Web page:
The Grass May Not Be Greener, But You Can Choose Which Lawn to Stand On

Kat Hoppe is a Washington Women in Need (WWIN) Star Scholar, and her story shares how she decided to make a change in support of her authentic purpose. Washington Women in Need is an organization that believes a woman has the wisdom and freedom to make her own choices and design her own future.

I will be turning 29 years old in a few months. That might not sound like a big deal, or very old, for that matter. But perhaps it is in the eyes of a potential employer, or to someone starting a new career or even going back to college.

Just a little over a year ago, I decided to do just that: change my whole career and go back to school.

I like to joke that this was my quarter-life crisis, but in reality, it’s not a crisis at all. Be it changing your career, going back to school, or any sort of large life decision, it shouldn’t necessarily be viewed negatively but positively. You as a person looked at your life and made a choice to change something about it. You saw something that could be better, and that should be celebrated. Even if the thing that you wanted to act upon was already good, you saw more potential than what was already there.

Over ten years ago, I looked at the school I am attending now. I was overwhelmed by fear at the idea of a career in the arts. Stories of layoffs, poor pay, and contracts were thrown into my impressionable ears. My love for the arts wasn’t enough to overcome this, so I sought an Associate’s degree at a local community college and later pursued a career in the veterinary field, because my other love was animals. I started off triaging patients in the ER and worked my way up to becoming a Veterinary Assistant, and then an Animal Technician. I even spent time volunteering at the zoo and being a Butterfly Keeper’s Attendant.

With each new job title, I thought the grass would be greener on the other side. I thought I would become happier, but the grass was always the same. I believe that no matter where you end up in life, there will always be some negatives that go along with it. But I learned that you must decide which battles you want to fight long term. It took me a long time and a lot of self-exploration to finally see I wasn’t going to be happy doing this for the long run.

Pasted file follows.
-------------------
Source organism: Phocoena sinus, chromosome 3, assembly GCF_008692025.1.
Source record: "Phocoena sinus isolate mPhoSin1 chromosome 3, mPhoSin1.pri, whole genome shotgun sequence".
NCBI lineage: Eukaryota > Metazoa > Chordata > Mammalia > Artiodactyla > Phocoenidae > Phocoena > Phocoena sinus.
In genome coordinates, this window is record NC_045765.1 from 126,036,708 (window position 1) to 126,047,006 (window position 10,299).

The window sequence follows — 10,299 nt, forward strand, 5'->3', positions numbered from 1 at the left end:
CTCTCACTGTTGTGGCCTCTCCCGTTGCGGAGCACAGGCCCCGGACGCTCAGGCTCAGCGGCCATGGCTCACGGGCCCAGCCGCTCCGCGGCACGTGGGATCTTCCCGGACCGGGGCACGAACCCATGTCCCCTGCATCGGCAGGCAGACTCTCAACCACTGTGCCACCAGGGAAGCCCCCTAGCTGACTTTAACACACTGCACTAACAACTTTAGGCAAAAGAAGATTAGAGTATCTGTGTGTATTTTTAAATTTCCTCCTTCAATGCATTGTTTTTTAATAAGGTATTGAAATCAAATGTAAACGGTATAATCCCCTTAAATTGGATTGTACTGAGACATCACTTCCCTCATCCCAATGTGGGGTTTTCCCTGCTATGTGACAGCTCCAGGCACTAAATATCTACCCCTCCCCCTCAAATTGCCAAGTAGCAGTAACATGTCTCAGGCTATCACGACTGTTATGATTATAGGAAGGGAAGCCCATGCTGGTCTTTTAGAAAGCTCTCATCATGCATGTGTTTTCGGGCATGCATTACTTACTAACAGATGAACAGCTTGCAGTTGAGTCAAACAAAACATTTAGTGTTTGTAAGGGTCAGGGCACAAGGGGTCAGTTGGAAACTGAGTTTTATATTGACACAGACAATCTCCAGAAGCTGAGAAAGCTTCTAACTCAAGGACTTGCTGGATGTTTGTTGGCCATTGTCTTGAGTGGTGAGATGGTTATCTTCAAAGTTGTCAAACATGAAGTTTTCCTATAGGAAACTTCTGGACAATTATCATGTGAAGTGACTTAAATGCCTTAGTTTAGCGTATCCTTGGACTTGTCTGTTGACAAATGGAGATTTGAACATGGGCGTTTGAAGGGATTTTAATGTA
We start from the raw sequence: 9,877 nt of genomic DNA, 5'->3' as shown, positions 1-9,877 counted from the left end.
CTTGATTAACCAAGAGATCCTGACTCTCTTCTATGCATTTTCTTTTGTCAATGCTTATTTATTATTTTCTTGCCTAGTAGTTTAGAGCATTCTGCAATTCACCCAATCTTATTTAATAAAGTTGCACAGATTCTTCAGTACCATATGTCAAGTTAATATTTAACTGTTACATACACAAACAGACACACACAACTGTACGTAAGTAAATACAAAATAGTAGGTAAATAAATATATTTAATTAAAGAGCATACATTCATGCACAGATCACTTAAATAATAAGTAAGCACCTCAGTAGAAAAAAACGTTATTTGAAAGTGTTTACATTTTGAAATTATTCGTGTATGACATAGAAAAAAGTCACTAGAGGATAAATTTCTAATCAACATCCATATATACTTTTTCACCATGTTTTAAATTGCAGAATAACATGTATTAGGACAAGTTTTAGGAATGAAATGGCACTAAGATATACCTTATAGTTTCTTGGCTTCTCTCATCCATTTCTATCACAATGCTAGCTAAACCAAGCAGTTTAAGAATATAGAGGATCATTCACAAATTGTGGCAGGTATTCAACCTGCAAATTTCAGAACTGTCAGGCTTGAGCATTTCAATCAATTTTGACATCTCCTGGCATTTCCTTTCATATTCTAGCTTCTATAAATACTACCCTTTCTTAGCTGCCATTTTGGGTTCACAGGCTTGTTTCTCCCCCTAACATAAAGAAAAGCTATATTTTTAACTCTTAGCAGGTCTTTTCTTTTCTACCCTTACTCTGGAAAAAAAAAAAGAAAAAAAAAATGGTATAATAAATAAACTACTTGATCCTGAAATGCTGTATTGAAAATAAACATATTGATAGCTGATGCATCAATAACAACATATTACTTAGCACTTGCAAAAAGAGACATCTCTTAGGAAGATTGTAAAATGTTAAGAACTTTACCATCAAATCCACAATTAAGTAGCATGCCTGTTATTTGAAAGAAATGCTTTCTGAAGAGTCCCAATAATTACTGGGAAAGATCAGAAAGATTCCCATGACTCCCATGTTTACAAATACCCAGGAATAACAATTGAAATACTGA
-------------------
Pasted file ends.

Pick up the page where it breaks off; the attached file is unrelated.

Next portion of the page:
Being able to come to terms with this allowed me to finally be ready to chase after my first dream: to create art and become a Video Game Developer. My self-growth and newfound skills as an adult gave me the tools I didn’t have fresh out of high school—the confidence that’s feeding my success now.

This has been one of the best choices I have ever made for myself. I cannot fully express how much happier I am compared to just over a year ago. I feel as if I finally found my place, my people, where I was always meant to be long term. The most important part of all of this is recognizing the negatives in my new career while knowing that this time, it’s a battle I want to fight.

No matter how far you’ve come, how old or young you may be, it’s never too late to make a change, to make a difference. After all, the grass will never be greener on the other side—but at least you can pick which lawn you stand on, so make the most of it.

 

Kat Hoppe, a current Washington Women in Need (WWIN) Star Scholar, is attending DigiPen Institute of Technology, studying for her BFA in Digital Art and Animation. She loves animals, and telling stories through animation to bring friends, family, and strangers together. Her goal of working in gaming is to help balance sexism and promote other women to join her in the industry.
Washington Women In Need

About the Author | Washington Women In Need

There is a star in each of us. Washington Women in Need (WWIN) wants to let it shine. In 1992 Julia Love Pritt started a movement that has positively impacted the lives of over 6,300 women across the state of Washington, not to mention their families and communities. For so many, stories of struggle have been replaced by stories of hope, gratitude, courage, and dreams fulfilled.

Leave a Reply

0 comments to "The Grass May Not Be Greener, But You Can Choose Which Lawn to Stand On"